Another example would be Social Security: It's nice for people to have a minimum level of retirement security, therefore the government should confiscate people's money and put it in a retirement fund for each worker. Again, this common wisdom is flawed on several levels. First, there is simply no reason to believe that people would not save for their retirement if left alone. Indeed, Milton Freedman won a Nobel Prize in Economics for proving that they will. Of course, a few will not manage to save enough to survive, but that number would be so small that family, friends, charity or at worst a minimal welfare program could care for them. This is hardly a justification for a full scale compulsory government retirement system. And of course, the government does not "save" the confiscated money, but simply spends it and writes itself I.O.U.s. It's like me spending all my savings, and then when someone asks me how much I have saved, saying "I've got $100,000 in assets, all of it I.O.U.'s to myself!"
Understanding these and most other concepts underlying Paul's libertarian philosophy requires people to have a certain level of knowledge, and to apply that knowledge logically. In short, a high-profile third party run would provide a singular opportunity to begin to educate the public about why libertarian social policy is good economics and good philosophy, and why the socialist/regulatory/populist line is bunk.
Third, and by far most importantly, a third party run by Paul could cause the Republicans to lose. The Republican party was, at one time, a party of vigorous debate, where market economics, protection of civil liberties, and non-interventionist foreign policy concepts were accepted and supported by a strong wing of the party (See Taft and Goldwater). The coming of LBJ and the "Great Society" signaled the demise of this wing of the Republican Party which, although it resurfaced for a somewhat pathetic last gulp of air under Ronald Regan, has now all but disappeared.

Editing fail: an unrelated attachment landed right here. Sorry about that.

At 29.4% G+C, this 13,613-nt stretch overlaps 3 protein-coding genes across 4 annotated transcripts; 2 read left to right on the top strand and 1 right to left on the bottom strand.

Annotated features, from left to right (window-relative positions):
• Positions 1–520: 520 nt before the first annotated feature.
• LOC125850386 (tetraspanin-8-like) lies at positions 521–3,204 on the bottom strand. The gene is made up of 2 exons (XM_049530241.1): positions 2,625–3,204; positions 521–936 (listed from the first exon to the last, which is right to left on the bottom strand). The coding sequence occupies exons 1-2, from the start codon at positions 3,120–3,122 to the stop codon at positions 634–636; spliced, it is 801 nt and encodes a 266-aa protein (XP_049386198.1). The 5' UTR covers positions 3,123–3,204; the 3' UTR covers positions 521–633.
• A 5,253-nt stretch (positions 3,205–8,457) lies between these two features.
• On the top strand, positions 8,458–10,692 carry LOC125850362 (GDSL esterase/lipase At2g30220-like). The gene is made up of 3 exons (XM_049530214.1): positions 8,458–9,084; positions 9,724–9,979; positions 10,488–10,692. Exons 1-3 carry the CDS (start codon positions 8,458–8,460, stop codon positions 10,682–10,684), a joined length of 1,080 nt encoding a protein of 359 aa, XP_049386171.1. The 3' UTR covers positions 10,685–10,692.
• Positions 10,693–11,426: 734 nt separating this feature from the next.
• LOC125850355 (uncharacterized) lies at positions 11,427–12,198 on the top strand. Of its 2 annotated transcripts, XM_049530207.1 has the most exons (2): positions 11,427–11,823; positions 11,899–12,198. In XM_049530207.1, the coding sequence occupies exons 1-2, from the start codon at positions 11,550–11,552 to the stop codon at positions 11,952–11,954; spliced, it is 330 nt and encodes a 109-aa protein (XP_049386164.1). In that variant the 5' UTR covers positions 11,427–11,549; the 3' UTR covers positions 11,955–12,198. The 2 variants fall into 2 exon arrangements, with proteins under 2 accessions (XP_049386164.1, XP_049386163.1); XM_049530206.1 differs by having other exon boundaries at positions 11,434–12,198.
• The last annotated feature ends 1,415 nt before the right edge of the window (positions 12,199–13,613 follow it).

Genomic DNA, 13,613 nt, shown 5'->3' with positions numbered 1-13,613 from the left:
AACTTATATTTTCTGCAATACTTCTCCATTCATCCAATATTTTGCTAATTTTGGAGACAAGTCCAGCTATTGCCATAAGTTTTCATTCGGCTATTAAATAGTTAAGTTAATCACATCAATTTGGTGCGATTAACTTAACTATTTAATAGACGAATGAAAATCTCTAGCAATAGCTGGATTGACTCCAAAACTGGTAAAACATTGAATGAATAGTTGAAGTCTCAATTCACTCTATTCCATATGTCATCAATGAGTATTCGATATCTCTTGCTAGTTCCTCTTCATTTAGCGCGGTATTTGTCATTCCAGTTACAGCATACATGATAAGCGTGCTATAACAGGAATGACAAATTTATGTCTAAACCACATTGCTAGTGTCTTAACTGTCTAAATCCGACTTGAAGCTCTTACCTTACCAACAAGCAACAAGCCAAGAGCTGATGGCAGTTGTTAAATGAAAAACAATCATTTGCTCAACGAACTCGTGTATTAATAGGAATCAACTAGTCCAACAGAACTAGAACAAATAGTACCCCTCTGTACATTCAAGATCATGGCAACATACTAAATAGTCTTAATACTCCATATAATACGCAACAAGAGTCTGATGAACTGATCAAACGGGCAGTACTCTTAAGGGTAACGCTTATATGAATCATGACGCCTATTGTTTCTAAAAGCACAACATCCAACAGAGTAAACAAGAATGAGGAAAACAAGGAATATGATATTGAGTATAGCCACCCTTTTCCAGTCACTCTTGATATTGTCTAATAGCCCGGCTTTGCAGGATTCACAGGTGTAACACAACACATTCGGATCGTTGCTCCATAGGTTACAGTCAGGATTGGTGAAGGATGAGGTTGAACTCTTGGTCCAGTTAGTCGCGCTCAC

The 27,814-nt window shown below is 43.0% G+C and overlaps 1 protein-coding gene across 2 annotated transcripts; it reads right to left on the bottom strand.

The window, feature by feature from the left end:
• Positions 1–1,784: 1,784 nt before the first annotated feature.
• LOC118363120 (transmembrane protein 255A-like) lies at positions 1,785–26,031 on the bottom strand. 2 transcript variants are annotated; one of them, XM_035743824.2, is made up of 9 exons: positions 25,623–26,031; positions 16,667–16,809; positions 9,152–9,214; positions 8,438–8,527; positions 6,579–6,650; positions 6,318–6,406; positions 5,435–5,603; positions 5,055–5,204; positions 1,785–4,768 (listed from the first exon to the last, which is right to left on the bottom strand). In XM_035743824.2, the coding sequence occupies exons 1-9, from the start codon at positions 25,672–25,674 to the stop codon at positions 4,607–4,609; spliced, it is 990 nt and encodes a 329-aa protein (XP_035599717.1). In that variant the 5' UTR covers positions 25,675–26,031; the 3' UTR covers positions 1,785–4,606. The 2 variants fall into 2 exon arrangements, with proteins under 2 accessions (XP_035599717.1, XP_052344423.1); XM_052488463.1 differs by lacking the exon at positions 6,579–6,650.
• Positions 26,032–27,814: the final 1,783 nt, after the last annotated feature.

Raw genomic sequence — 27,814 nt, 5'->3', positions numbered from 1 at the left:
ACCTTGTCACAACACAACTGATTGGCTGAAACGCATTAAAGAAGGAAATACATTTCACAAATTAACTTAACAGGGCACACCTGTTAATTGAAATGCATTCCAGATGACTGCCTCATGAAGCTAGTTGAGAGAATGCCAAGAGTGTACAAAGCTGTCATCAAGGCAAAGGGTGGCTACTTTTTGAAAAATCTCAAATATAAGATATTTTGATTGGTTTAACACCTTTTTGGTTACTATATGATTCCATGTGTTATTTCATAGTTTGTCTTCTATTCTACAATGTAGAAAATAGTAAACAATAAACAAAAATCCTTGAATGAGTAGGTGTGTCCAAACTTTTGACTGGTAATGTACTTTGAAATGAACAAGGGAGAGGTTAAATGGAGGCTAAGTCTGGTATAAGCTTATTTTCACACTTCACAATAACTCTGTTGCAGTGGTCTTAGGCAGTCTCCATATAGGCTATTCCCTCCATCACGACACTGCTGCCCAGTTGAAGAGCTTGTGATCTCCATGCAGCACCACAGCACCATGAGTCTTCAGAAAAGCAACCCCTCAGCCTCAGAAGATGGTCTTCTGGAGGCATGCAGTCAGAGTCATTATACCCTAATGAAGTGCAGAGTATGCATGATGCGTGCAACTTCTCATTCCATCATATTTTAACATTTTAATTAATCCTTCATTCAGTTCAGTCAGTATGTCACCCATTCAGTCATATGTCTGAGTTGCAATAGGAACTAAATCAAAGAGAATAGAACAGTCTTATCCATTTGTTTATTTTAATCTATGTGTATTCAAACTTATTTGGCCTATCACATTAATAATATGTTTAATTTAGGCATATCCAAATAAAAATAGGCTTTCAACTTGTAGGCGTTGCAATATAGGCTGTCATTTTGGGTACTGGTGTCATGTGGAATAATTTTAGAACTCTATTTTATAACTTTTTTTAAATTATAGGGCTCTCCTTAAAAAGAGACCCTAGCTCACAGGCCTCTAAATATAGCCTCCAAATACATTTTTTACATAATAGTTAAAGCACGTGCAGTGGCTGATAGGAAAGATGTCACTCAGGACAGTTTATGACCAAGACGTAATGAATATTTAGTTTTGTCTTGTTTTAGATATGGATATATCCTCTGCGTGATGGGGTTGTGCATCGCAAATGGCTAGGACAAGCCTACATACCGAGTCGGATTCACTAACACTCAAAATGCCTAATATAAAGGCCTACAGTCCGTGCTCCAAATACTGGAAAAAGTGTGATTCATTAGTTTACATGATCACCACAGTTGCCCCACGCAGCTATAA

Ron Paul has the potential to lead us in establishing once and for all that there are enough of us libertarians to make or break the Republican Party. There is only one way to do it: Make them lose, and lose bad. A devastating loss would, with absolute certainty, force them to adopt our principles and put forth candidates that actually supported them. Why? Because the Republican electoral strategy consists of attracting votes from three main constituencies: Christian whack-jobs, aggressive war mongers, and us libertarians. But the Republicans get the Christian vote simply by acting like they are opposed to abortion. The Christians have nowhere else to go. The aggressive war mongers will, likewise, have nowhere else to go.
At this point, you might be thinking: "Well, we don't have anywhere else to go either." I should thus amend my previous comments to state that any of these groups could theoretically vote for a third-party candidate and get their way too. But they are too stupid to do it. They are told by the television that "Voting for a third party is throwing away your vote." And they believe! The war mongers are just as stupid.
But let's face it: Us libertarians are about ten million times smarter than these other groups, and we know that the "don't throw away your vote" line is a cynical lie. Indeed, it has been clearly established by people who establish such things for a living that, by far, the most powerful vote you can cast is vote for a third party candidate that supports your views.
Ron Paul may not have a chance to win the presidency running as a third party standard bearer. But by simply running, and shaking the establishment to its foundations in the process, he would probably end up effecting the domestic and especially foreign policies of the United States more profoundly than any President in recent history. And who knows? He could just win it.